Robert S Rippy, 58, is the incoming chairman of the International Association of Amusement Parks and Attractions (IAAPA). Here he talks to Park World about his vision for the association.
in Raleigh, North Carolina, Bob is the owner of Jungle Rapids Family Fun Park in Wilmington, North Carolina, where he is married to Jennifer. He holds a degree in biology and a masters degree in education from East Carolina University, graduating from the Flight Safety Academy in 2000.
How has your career so far prepared you for the role at IAAPA?
I started my career on Wall Street where I was fortunate enough to work with some of the brightest presidents and CEOs in a variety of businesses and I learned a great deal from them. I found that I’m really an entrepreneur at heart and that motivated me to get involved with a number of other businesses, including Jungle Rapids. I’ve learned (and keep learning) what it takes to run a successful family entertainment business. Those experiences, combined with my involvement on a number of boards and committees, including IAAPA, have helped lay the foundation for my year as chairman.
As incoming IAAPA chairman, what are your goals for the coming year?
I will focus on four important goals in 2011:
•Successfully opening our new regional office in Hong Kong to serve our members in the Asia-Pacific region.
•Providing additional value for our members by developing services in areas not directly associated with IAAPA Attractions Expo.
•Implementing the IAAPA Strategic Plan
How will you balance the needs of domestic (US) and international members?
We focus on taking care of our members wherever they are. Our head office in Alexandria, Virginia, serves two roles at this point. It is both our global headquarters and serves our members in North America. In the next two years, we will develop a more formal regional office for our members in the US and Canada.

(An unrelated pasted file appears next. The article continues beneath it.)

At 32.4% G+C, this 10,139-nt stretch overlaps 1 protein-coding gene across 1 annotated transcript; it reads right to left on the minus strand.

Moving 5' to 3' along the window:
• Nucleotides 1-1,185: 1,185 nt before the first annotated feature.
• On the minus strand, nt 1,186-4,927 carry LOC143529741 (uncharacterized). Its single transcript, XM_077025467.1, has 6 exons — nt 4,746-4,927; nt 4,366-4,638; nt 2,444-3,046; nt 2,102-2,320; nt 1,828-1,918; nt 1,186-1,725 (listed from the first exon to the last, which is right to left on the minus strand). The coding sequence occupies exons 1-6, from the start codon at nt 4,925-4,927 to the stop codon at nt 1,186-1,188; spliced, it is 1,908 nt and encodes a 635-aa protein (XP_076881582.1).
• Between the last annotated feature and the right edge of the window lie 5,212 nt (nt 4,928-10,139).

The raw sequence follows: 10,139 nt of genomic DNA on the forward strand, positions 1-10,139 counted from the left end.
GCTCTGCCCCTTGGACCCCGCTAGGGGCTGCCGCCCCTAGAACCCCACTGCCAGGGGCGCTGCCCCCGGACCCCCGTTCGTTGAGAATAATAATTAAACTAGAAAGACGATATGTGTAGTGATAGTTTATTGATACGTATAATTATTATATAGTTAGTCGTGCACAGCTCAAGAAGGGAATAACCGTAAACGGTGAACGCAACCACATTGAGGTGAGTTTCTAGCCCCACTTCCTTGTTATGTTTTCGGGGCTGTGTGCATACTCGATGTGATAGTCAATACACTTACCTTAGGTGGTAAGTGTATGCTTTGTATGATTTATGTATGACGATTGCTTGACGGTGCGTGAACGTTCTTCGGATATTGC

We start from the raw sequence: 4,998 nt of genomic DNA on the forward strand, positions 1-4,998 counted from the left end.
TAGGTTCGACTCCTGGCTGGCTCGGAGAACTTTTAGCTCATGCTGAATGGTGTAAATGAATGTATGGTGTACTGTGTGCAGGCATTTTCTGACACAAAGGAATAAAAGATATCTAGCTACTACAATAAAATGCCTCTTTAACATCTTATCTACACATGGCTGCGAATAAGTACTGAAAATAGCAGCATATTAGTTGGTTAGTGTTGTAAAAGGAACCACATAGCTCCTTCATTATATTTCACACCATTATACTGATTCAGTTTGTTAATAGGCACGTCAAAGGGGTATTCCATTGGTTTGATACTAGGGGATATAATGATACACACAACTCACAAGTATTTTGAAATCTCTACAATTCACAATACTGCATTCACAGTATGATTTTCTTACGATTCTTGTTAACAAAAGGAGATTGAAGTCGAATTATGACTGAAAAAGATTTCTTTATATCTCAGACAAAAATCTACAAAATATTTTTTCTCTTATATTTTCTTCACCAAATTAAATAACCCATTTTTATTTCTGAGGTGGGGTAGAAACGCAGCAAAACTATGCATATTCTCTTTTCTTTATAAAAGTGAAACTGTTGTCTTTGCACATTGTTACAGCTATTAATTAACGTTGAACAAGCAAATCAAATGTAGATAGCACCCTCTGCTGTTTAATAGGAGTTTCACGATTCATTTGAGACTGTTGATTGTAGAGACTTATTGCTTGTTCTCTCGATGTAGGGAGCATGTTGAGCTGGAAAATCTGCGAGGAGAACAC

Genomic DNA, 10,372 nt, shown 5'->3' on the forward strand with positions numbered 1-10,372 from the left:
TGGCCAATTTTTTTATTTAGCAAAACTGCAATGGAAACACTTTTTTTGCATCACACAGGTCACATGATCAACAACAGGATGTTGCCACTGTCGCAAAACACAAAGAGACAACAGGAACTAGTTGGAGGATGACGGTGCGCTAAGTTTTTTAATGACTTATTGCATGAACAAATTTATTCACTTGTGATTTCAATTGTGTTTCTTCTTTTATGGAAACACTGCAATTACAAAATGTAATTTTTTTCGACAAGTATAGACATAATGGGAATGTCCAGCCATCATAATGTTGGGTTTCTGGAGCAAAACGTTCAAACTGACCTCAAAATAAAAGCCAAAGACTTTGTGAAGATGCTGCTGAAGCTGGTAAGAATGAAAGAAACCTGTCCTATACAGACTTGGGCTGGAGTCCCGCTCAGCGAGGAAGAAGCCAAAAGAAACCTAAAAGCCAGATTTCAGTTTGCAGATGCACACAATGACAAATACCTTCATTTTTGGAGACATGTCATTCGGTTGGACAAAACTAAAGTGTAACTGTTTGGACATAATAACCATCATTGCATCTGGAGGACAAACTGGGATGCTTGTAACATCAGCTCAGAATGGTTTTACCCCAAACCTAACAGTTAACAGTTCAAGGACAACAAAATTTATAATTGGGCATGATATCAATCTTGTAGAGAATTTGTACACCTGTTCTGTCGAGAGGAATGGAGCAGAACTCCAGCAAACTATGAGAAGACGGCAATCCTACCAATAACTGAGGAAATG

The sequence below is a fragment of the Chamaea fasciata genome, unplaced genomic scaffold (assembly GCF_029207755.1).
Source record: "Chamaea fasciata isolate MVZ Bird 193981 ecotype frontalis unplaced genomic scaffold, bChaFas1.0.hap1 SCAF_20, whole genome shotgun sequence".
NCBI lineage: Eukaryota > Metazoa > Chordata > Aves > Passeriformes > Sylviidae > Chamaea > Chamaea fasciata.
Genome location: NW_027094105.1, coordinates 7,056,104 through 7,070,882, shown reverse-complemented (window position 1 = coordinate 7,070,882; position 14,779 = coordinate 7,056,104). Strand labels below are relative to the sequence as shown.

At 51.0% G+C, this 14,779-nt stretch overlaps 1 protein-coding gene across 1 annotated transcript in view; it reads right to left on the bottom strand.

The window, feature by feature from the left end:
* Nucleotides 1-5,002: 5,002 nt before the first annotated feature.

A year on, how do you think the IAAPA/IALEI merger benefits FEC operators?
We are now stronger than ever. We are working to enhance and refine the programmes we offer for FECs, including introducing the Rookies and Newcomers programme at IAAPA Attractions Expo, conducting the state of the industry study for FECs and developing the education programme for Amusement Expo (formerley Fun Expo) in Las Vegas. FEC members have a dedicated e-newsletter and area of the IAAPA website. There are tremendous opportunities for networking within the association, with not only other FEC owners, but also with attractions owners and operators of all types. That’s a real learning opportunity.
How has the current economic climate affected, park attendance, per cap spending and investment in new attractions?
The economic conditions we’ve experienced in the last two years are unprecedented. Like most other industries, the attractions industry has taken a hit. The impact has varied based on the region of the world, but many members have seen decreases in attendance and spending. Those declines have impacted plans for new attractions or expansion. Fortunately, most members have weathered the storm and while we are not completely out of the woods yet, there are marked signs of improvement. I am optimistic this trend will continue and hopefully increased investment will follow.